The client was thoroughly impressed with the first draft. In fact, they wanted me to change only ONE word in the entire 1850-word story (notice that I wrote 100 more words than they expected–no fluff). I was happy to serve them, and they were thrilled with the final version. The story was a perfect blend of a publication-style piece and an SEO-optimized blog post. It felt good to deliver, and they’re excited to publish it.
The industry matters.
I write long-form content for healthcare organizations, B2B tech companies, and fintech firms. The companies that I write for tend to have larger budgets that can accommodate our writing fees. I don’t think that I would get paid $1,125 to write a story for a real estate agent or non-profit. I’m willing to be surprised, though!
Here’s a recap of how I got paid $1,125 to write one story:
- I was intentional about networking.
- I took my time to establish a relationship with my future client.
- I added value at every step, which built trust and favor with my client.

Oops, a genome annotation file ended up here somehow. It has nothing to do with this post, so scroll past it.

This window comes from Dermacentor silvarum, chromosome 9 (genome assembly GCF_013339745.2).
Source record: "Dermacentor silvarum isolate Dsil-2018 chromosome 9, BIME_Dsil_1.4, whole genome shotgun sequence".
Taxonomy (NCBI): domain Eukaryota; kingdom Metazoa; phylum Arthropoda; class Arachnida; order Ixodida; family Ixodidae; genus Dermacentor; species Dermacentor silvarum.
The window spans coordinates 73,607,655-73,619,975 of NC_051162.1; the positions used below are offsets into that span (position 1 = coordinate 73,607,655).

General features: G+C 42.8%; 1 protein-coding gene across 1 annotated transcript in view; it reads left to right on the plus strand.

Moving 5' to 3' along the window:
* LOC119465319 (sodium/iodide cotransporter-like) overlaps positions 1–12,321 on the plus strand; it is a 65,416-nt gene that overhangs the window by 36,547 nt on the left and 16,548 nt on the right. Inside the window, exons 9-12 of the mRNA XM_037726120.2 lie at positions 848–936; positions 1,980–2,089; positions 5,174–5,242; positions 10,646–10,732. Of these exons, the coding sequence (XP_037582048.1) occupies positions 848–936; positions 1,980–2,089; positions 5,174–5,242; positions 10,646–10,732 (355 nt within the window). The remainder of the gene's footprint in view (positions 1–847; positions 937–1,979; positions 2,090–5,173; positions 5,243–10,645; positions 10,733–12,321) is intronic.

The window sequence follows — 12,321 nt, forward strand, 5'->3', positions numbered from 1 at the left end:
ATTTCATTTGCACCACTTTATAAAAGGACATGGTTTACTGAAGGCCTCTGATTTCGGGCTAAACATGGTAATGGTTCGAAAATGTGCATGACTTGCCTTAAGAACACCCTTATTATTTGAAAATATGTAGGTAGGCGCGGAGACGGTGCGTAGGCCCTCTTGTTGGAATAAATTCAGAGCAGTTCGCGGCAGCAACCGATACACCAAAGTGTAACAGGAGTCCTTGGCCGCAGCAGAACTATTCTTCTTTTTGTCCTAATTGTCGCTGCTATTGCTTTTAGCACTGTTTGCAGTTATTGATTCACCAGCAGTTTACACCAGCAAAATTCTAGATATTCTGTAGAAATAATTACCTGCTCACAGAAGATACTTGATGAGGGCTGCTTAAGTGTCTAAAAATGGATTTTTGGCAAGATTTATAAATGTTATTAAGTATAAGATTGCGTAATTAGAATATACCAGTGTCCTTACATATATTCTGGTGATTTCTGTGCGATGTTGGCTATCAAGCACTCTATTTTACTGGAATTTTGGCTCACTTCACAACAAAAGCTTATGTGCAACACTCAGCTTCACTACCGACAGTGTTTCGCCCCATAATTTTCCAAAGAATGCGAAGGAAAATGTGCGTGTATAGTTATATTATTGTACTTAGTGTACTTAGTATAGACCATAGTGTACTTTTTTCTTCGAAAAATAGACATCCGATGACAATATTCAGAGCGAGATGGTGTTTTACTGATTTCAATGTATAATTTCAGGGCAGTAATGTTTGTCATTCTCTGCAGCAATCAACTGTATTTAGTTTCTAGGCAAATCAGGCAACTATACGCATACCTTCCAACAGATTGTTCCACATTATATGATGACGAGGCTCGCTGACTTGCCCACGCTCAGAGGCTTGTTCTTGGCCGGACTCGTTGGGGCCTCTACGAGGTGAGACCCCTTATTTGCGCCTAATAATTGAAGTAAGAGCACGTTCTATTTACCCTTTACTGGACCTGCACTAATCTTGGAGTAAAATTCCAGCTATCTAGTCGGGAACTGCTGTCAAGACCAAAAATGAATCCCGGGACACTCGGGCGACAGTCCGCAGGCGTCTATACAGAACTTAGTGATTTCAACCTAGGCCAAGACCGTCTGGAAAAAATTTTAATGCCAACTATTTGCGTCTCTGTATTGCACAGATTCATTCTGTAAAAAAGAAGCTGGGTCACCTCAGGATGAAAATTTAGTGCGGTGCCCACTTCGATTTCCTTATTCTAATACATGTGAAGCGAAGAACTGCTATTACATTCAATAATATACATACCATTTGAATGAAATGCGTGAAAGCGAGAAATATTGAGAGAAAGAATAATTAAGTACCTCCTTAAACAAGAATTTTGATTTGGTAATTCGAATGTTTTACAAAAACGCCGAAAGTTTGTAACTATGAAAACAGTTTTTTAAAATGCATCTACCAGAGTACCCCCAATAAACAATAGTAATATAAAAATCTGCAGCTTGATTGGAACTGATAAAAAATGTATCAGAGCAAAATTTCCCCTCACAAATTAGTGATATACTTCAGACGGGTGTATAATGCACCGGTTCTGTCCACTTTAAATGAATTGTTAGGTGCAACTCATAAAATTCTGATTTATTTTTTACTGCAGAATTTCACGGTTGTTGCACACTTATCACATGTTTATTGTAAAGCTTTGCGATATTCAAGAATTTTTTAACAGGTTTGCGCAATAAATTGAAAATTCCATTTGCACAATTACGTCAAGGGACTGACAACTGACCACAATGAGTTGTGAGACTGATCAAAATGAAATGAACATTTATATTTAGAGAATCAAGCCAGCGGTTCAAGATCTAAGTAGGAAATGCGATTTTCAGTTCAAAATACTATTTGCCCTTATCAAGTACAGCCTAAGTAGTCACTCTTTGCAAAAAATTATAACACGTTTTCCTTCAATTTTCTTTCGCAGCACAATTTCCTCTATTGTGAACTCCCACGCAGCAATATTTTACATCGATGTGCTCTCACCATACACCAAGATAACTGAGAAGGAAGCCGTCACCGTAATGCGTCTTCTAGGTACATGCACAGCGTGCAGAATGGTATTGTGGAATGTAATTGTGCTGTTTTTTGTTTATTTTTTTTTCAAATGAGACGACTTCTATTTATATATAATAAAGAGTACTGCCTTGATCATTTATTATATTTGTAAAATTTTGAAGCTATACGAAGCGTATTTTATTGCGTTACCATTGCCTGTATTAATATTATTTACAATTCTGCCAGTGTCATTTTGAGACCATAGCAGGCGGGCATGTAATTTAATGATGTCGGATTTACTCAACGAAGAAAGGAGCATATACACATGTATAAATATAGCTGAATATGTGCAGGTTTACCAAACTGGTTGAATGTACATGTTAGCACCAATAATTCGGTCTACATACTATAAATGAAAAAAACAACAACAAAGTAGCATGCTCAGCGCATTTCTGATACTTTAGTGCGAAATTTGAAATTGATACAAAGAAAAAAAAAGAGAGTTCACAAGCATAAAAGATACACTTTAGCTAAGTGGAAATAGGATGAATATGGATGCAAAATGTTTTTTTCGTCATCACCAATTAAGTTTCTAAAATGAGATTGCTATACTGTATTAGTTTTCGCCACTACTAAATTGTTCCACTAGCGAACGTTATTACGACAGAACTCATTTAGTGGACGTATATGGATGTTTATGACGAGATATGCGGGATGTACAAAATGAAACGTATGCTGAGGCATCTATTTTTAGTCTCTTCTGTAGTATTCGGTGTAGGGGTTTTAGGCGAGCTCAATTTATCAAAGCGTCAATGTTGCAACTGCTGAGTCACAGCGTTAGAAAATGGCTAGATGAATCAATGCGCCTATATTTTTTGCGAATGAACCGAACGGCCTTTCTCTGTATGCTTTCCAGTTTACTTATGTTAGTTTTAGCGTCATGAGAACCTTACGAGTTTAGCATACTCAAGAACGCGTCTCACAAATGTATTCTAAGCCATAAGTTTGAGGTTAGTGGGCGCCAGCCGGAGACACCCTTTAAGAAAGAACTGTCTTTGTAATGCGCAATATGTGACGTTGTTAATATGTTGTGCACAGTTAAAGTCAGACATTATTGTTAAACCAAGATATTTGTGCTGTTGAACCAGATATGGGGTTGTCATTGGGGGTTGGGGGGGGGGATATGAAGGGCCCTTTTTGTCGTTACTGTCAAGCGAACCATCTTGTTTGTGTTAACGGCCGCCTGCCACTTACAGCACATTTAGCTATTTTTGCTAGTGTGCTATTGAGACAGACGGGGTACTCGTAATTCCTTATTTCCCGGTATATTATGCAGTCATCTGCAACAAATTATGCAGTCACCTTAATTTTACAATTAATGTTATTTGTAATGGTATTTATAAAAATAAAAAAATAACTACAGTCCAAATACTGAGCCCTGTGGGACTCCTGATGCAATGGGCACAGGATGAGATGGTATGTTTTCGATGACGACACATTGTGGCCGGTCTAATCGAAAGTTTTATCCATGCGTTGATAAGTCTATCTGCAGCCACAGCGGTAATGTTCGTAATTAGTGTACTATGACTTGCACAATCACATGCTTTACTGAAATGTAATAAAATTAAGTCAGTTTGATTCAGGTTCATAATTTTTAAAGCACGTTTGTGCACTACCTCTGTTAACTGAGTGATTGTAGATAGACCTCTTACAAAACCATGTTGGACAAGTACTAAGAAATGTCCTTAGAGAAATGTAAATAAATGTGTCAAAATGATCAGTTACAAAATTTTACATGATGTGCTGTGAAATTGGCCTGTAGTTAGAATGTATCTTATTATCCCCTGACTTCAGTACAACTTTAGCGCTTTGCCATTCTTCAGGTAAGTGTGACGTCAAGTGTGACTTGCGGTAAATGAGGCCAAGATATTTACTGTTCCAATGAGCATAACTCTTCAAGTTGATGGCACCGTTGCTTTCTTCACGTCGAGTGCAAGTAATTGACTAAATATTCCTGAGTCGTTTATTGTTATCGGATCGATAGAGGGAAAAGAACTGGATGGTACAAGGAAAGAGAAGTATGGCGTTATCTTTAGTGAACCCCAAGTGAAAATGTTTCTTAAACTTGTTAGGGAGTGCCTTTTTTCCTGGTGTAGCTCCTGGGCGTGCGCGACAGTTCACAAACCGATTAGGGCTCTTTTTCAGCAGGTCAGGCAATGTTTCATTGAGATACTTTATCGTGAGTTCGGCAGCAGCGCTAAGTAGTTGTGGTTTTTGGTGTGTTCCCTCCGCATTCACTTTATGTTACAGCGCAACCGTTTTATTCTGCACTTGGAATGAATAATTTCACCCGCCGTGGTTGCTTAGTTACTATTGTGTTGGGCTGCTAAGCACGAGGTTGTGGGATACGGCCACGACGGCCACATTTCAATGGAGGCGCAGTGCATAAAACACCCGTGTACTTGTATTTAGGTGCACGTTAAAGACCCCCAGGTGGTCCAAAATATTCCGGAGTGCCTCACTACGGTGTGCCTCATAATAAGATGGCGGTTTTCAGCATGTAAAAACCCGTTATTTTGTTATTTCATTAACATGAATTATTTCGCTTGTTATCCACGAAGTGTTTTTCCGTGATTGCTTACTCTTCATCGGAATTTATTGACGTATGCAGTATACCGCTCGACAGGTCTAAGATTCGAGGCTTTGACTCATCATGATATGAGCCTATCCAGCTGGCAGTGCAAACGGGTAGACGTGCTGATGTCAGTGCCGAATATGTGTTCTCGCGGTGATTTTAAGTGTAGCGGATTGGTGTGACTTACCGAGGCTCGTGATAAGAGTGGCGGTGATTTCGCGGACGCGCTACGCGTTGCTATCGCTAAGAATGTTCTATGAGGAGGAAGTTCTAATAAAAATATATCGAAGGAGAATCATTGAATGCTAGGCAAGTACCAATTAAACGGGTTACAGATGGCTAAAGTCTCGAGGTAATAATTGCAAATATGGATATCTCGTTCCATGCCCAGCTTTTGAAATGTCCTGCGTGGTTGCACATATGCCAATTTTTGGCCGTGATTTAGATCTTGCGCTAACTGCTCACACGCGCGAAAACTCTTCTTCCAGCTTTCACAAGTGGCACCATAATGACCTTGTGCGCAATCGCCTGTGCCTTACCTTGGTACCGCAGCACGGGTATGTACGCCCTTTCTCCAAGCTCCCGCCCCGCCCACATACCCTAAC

- I delivered great story content by the agreed-upon deadline.
- I assessed if I was getting paid enough for my work.
- I proposed an increase in my fees. I couldn’t have received it if I hadn’t asked for it!
- I was thankful for the opportunity and delivered an excellent final product to my client.
I hope that my freelance writing success story helps you get the monetary value that your skills and experience deserve. Even more, I hope my story inspires you to foster good client relationships that are built on a foundation of value-exchange and trust. I’m still writing stories for my client mentioned in this story, and I hope to do so for the foreseeable future.
If you or your clients need excellent stories and articles, reach out to me. I’d love to write for you.
This post was proofread by Grammarly Premium.